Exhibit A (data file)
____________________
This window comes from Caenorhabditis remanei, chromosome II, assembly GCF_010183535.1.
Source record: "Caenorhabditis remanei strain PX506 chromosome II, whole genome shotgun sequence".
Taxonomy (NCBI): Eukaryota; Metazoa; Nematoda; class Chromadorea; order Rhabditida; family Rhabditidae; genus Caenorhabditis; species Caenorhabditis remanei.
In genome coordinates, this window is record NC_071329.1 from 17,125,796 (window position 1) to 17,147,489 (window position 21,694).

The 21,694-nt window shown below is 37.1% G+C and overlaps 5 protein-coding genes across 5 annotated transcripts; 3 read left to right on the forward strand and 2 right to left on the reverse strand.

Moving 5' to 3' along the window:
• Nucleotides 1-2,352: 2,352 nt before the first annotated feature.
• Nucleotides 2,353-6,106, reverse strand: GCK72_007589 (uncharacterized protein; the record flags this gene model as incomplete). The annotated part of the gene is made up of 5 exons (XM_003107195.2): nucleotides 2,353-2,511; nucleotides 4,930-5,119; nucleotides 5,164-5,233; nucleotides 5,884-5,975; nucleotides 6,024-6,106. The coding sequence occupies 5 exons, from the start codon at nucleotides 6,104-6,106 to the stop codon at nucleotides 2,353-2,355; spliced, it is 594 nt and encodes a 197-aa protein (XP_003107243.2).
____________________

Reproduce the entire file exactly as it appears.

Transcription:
This window comes from Caenorhabditis remanei, chromosome II, assembly GCF_010183535.1.
Source record: "Caenorhabditis remanei strain PX506 chromosome II, whole genome shotgun sequence".
Taxonomy (NCBI): Eukaryota; Metazoa; Nematoda; class Chromadorea; order Rhabditida; family Rhabditidae; genus Caenorhabditis; species Caenorhabditis remanei.
In genome coordinates, this window is record NC_071329.1 from 17,125,796 (window position 1) to 17,147,489 (window position 21,694).

The 21,694-nt window shown below is 37.1% G+C and overlaps 5 protein-coding genes across 5 annotated transcripts; 3 read left to right on the forward strand and 2 right to left on the reverse strand.

Moving 5' to 3' along the window:
• Nucleotides 1-2,352: 2,352 nt before the first annotated feature.
• Nucleotides 2,353-6,106, reverse strand: GCK72_007589 (uncharacterized protein; the record flags this gene model as incomplete). The annotated part of the gene is made up of 5 exons (XM_003107195.2): nucleotides 2,353-2,511; nucleotides 4,930-5,119; nucleotides 5,164-5,233; nucleotides 5,884-5,975; nucleotides 6,024-6,106. The coding sequence occupies 5 exons, from the start codon at nucleotides 6,104-6,106 to the stop codon at nucleotides 2,353-2,355; spliced, it is 594 nt and encodes a 197-aa protein (XP_003107243.2).